An analysis on the future of Israel

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An analysis on the future of Israel, the Palestinians, and Israel's place in the region.

Submitted: February 17, 2013

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Submitted: February 17, 2013

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During the past decade, a very significant shift happened in the demography of the area. The Arab birth rate, in both the occupied territories and Israel proper, began shrinking significantly, while the Jewish birth rate began rising. Currently, Arab births are only slightly ahead of secular Jewish births, and the gap is closing.
 
However, religious Jewish births, especially among the Ultra-Orthodox (Haredim), are higher than Palestinian birth rates, and curiously enough, the number of diaspora Jews immigrating to Israel is close to the number of Palestinians emigrating from the West Bank annually (about 15,000-20,000 per year for both, though it varies).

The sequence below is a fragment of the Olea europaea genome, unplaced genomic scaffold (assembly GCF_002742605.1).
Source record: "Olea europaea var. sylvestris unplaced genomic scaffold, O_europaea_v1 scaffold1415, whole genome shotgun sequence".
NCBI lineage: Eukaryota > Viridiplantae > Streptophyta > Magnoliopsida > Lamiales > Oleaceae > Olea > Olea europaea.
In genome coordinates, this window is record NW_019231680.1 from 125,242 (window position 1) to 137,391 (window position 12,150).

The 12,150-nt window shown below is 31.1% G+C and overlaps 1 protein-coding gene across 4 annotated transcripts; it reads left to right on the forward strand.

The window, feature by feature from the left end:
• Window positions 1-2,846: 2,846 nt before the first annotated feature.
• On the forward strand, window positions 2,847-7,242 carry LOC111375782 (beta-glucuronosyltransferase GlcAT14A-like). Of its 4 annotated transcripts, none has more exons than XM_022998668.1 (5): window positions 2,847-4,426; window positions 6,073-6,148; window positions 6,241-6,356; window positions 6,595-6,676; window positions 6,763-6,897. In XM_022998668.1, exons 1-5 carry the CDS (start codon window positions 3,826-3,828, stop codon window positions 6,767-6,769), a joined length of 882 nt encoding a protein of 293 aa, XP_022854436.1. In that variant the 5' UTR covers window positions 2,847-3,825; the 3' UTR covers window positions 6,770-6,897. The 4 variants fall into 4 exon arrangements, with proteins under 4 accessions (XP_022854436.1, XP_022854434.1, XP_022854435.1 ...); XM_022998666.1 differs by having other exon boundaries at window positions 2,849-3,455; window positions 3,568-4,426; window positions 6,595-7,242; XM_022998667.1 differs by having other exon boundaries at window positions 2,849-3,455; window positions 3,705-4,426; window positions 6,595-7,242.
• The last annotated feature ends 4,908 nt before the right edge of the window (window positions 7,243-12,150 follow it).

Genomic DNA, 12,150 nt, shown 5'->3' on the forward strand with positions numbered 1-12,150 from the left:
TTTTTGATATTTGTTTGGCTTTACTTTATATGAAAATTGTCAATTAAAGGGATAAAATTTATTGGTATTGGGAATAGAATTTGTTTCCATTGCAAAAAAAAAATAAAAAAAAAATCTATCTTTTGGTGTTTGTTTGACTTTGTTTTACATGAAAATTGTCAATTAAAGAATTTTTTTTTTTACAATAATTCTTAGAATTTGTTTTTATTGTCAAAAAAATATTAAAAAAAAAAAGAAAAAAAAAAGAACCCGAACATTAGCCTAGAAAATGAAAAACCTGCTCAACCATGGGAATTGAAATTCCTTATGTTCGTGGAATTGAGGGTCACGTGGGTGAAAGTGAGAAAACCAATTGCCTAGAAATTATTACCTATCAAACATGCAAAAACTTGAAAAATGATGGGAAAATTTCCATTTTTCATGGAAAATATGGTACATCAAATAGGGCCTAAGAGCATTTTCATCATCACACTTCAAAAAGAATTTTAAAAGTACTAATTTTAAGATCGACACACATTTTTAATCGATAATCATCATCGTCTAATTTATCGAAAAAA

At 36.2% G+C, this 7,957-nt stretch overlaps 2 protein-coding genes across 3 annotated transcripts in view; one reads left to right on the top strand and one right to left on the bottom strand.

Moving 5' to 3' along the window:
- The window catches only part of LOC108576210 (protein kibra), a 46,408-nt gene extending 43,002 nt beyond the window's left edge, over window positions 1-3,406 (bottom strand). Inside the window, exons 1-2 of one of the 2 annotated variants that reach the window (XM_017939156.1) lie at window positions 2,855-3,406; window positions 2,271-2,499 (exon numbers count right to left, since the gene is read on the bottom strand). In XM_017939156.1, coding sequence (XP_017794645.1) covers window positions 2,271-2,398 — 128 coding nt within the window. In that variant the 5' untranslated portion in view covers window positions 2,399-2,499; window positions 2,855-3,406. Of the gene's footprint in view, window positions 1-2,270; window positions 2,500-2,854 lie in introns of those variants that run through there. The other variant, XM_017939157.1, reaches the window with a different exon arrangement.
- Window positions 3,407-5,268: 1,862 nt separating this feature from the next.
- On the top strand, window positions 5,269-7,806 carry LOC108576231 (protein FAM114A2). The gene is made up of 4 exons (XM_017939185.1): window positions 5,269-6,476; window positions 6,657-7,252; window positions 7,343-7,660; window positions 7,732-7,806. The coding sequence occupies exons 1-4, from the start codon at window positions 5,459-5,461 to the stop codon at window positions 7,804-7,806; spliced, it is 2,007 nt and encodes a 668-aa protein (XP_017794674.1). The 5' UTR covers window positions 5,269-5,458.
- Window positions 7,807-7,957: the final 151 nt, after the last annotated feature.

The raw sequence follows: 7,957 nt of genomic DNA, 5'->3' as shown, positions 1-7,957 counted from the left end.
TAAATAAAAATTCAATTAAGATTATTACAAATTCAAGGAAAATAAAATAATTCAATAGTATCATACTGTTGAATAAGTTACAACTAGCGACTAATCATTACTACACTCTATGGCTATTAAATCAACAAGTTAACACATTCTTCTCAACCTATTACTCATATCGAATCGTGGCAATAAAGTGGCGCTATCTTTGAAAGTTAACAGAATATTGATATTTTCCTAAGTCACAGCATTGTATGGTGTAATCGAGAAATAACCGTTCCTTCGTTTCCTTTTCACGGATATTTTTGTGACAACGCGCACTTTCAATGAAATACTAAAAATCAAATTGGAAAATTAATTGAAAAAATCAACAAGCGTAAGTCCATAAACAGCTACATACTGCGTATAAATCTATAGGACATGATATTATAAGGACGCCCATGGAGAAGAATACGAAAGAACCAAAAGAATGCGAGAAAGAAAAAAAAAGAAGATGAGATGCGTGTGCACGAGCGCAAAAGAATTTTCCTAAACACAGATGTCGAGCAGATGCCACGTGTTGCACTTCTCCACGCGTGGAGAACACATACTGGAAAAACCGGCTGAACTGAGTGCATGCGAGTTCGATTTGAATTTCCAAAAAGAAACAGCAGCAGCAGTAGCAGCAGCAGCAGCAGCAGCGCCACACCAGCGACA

What this means is that the one thing the Palestinians had going for them - the assumption that they will be the majority, is about to be effectively nullified. The idea that Jews would be a minority between the Jordan and Mediterranean was actually one of the main arguments of the Israeli left.
 
Israel's acquiescence to a two-state solution and the 20 years of negotiation wasn't as much about peace as it was about demographics. Indeed, Ariel Sharon's disengagement from Gaza in 2005 was really an attempt to buy time by lessening the number of non-Jews under Israel's rule, to prevent them from becoming a majority.